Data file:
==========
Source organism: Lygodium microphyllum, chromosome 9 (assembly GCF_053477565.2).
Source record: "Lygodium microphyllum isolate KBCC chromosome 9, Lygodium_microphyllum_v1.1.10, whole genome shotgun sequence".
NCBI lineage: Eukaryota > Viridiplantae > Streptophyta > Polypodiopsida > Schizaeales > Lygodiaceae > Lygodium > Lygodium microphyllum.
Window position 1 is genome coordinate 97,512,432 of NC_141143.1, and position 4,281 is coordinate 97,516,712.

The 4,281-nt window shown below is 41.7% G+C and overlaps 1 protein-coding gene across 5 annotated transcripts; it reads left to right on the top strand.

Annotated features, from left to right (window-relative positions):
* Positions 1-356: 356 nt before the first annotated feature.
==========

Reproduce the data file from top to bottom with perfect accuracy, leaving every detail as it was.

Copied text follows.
Source organism: Lygodium microphyllum, chromosome 9 (assembly GCF_053477565.2).
Source record: "Lygodium microphyllum isolate KBCC chromosome 9, Lygodium_microphyllum_v1.1.10, whole genome shotgun sequence".
NCBI lineage: Eukaryota > Viridiplantae > Streptophyta > Polypodiopsida > Schizaeales > Lygodiaceae > Lygodium > Lygodium microphyllum.
Window position 1 is genome coordinate 97,512,432 of NC_141143.1, and position 4,281 is coordinate 97,516,712.

The 4,281-nt window shown below is 41.7% G+C and overlaps 1 protein-coding gene across 5 annotated transcripts; it reads left to right on the top strand.

Annotated features, from left to right (window-relative positions):
* Positions 1-356: 356 nt before the first annotated feature.